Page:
Who We Are
The Oceana County Department of Veterans’ Affairs is responsible to care for the needs of veterans, their widows, widowers, and orphans within the governmental boundaries of Oceana County. The department has and will continue to provide service to veterans and their families in neighboring counties, for example Mason and Lake Counties, on a space available basis only. We will do this in-part out of fairness because our veterans benefitted from other counties for many years before we opened an office in Oceana County.
Honorably discharged veterans who served their country were granted certain benefits from the federal and state governments that included health, education, home mortgages, compensation for service connected injuries or illnesses, pensions for the unemployable, and other benefits including assistance with filing claims if necessary. These veterans usually looked to their local Post Service Officer. Service Officers with minimal training usually forwarded those requests to veteran’s service officers of the various fraternal military organizations. Veterans’ Service Officers (VSO) would then process their cases with the U. S. Department of Veterans Affairs. This process took time and frustrated many veterans. Many denied claims caused further frustration and veterans just gave up. To make matters worse, in actuality, many veterans went un-represented or underrepresented and as a result did not receive the compensation or medical care they deserved.
Since 2006, funding for veterans service organizations has decreased causing a decrease in the number of VSOs throughout the country. This has only exacerbated an already intolerable condition not only nationally, but also locally.
Veterans of Oceana County started seeing independent VSOs from other areas because there was none in Oceana County. A small group of veterans polled local veterans and found an interest and a need to establish our own County VSO. The task force collected data, researched Public Acts, and acquired opinions from the Attorney General. The County Commissioners approved a ballot proposal and added the proposal to the ballot.
Veterans and veteran’s organizations began to campaign urging the passage of a 1/10 mill on Property Taxes for the purpose of funding and establishing an Oceana County Department of Veterans Affairs and to also fund the Soldiers’ and Sailors’ Relief Act provisions. The voters approved this proposal and work begun on standing up the new Department.
The County Commission approved a five-person Department Committee to manage and operate the Department and to disburse relief funds. According to PA 192, the members had to be veterans, submit a resume, meet specific experience requirements, and interview for selection at the local post level. The Post Commanders of the various Congressionally Chartered veterans’ organizations selected the veterans presented to the County Commission for approval. The Soldiers’ and Sailors’ Relief is now a part of this newly established organization. The Department’s budget is independent of the County Budget. A small millage funds the OCDVA. The Department works closely with the Veterans Trust even though governed by separate state laws and guidelines. The Committee stood up the VSO Office and had it functioning in January 2013 and a newly trained VSO were on duty by April 2013 after undergoing national training and certification.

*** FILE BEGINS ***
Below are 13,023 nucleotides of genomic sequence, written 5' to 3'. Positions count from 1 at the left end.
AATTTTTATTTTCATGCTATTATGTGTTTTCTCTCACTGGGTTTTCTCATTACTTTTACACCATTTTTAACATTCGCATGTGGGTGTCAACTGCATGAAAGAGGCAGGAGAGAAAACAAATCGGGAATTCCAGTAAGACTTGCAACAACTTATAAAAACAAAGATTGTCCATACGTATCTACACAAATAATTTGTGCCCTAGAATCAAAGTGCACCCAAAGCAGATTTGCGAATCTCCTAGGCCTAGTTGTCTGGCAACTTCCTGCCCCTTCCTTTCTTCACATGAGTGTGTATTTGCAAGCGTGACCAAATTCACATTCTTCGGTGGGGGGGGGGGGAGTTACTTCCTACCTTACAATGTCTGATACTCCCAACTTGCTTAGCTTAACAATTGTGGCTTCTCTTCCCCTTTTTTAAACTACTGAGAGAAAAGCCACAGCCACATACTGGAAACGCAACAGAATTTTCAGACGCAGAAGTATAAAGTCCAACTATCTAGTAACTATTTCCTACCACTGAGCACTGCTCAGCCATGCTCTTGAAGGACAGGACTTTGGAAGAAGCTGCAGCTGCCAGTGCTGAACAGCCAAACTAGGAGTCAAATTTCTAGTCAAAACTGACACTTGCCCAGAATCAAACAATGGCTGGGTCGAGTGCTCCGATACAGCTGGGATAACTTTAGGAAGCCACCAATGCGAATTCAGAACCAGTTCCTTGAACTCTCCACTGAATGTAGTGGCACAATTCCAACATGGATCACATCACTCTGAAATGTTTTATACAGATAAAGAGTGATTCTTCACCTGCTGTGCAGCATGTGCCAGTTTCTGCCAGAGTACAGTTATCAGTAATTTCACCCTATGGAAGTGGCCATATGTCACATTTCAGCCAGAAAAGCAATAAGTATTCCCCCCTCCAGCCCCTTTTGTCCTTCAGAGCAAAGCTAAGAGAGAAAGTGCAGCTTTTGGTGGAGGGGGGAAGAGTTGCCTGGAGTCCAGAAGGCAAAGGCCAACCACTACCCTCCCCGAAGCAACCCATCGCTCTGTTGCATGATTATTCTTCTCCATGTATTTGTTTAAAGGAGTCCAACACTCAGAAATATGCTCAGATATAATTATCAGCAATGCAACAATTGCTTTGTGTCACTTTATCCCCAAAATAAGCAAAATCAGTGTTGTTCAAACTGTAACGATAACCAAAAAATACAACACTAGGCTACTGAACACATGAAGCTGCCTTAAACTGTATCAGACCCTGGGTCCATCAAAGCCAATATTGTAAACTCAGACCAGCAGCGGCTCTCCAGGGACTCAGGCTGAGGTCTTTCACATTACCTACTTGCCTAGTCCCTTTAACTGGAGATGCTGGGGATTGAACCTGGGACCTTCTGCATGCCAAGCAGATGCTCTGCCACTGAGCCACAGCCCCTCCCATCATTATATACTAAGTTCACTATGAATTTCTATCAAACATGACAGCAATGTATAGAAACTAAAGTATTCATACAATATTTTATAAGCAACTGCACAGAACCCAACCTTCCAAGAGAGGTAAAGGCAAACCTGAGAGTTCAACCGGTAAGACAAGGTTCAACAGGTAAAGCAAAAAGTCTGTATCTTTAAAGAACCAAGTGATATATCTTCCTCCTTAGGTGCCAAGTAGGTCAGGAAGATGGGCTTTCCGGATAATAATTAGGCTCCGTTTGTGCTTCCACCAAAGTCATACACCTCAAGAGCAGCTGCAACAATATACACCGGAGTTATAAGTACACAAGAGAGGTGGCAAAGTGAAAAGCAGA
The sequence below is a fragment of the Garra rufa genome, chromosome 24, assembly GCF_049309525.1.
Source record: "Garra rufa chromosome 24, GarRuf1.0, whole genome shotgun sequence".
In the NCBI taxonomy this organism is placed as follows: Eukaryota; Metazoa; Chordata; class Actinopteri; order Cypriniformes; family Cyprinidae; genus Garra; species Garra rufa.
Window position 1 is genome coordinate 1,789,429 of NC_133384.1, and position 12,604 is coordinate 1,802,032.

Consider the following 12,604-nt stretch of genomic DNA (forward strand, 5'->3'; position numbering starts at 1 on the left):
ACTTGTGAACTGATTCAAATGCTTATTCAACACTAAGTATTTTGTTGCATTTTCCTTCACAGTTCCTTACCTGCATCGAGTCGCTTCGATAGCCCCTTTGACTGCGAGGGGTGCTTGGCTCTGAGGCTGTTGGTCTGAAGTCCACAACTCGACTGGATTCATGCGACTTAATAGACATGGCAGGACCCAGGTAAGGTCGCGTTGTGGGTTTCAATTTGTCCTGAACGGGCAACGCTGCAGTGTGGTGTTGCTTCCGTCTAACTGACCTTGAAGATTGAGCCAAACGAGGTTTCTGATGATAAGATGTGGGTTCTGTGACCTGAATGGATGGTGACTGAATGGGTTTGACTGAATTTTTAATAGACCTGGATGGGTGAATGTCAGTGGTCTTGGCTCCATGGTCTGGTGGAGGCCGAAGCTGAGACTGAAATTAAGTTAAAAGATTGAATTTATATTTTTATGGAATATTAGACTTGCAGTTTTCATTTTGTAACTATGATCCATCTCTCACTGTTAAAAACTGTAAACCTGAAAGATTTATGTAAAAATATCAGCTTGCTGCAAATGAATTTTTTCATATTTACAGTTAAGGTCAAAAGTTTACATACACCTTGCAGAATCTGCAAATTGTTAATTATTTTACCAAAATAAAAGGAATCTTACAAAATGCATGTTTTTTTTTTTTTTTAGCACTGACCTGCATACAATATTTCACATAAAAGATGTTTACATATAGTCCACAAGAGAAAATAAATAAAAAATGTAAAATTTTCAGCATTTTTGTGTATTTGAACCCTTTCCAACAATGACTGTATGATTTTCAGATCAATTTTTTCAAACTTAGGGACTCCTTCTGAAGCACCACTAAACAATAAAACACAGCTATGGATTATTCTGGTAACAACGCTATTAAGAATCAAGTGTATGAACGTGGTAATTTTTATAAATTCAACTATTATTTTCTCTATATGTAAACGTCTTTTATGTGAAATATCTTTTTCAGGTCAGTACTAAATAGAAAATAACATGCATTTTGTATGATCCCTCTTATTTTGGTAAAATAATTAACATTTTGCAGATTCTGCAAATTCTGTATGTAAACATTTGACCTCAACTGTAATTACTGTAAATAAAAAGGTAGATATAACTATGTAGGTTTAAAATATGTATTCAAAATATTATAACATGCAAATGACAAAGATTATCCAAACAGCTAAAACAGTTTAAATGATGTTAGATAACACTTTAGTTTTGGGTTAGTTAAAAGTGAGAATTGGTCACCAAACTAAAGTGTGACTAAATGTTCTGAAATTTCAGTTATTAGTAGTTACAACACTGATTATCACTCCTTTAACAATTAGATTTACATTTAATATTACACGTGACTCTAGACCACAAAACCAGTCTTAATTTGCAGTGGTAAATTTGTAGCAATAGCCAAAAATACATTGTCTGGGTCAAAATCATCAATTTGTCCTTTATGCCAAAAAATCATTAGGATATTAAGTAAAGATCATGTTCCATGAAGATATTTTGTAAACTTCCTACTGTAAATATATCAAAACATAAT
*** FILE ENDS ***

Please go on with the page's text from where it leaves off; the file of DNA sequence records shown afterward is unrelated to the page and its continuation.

Because of the efforts of a handful of concerned veterans and citizens, the Oceana County Dept. of Veterans Affairs exists today. The Department is the first in the State. It is now a role model for organizing and operating other county DVAs under Public Act 192. Finally, because of these individuals, and the support of the property owners of Oceana County veterans will now receive the kind of care and support they have deserved. Economic stress on the county and state resources diminish because of direct VA care awarded to county veterans through the efforts of the Department and its VSO.
Chapter 35 of Public Act 192 (1953) is the enabling legislation that allows several counties in the State of Michigan to create their own Department of Veterans’ Affairs. A five (5)-member committee, who have met the qualifications outlined in the Act, administers those departments. The County Commissioners approve members of the committee upon the recommendation of the congressionally chartered veterans’ organizations within the counties.
To make the process as efficient and effective as possible, these veterans’ organizations in Oceana formed a veterans’ coalition made up of the commanders of the posts to review the recommendations and resumes of candidates. The coalition recommends selectees to the Commissioners for consideration and appointment.
Key Legislative Authority
Public Act 192 and Public Act 214 Relationship
Public Act 190  – Uniformity of Service Dates
Public Act 192  – County Department of Veterans’ Affairs
Public Act 214  – Veteran’s Relief Fund
Public Act 235  – Funeral Expenses of Veterans